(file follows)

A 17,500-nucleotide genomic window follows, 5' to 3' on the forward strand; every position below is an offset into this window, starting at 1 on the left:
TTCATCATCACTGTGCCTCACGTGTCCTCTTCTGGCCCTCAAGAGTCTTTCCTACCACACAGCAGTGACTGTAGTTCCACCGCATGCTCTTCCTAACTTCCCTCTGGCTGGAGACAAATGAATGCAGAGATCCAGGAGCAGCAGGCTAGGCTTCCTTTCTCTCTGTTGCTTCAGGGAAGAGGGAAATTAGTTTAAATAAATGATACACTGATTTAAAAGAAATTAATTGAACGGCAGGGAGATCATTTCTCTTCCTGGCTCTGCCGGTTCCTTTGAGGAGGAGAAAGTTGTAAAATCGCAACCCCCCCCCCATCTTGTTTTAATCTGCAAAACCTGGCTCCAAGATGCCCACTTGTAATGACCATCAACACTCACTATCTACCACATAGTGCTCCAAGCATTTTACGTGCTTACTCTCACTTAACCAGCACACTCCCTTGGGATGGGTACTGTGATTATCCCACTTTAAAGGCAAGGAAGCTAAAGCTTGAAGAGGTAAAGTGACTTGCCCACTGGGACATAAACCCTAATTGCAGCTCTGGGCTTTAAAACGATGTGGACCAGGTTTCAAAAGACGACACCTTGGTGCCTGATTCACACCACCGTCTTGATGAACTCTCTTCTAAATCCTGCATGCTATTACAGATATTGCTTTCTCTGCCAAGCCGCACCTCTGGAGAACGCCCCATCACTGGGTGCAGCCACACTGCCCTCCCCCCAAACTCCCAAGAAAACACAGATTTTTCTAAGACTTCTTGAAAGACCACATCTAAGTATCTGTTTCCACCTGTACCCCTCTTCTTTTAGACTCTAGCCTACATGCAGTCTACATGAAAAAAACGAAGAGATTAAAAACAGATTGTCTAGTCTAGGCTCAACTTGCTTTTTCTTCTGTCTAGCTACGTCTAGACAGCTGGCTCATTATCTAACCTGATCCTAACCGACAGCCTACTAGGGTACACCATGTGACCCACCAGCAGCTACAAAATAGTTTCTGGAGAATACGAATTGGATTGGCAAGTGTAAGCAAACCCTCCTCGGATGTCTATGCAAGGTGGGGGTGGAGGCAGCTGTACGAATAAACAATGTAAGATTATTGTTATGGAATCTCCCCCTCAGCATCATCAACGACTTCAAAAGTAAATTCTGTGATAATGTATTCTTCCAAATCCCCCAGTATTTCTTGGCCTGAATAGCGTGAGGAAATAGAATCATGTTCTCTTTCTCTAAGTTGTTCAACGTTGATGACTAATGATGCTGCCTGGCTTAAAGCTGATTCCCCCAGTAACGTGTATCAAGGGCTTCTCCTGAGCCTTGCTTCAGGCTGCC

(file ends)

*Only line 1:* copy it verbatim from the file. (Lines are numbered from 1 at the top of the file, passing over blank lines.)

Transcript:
A 17,500-nucleotide genomic window follows, 5' to 3' on the forward strand; every position below is an offset into this window, starting at 1 on the left: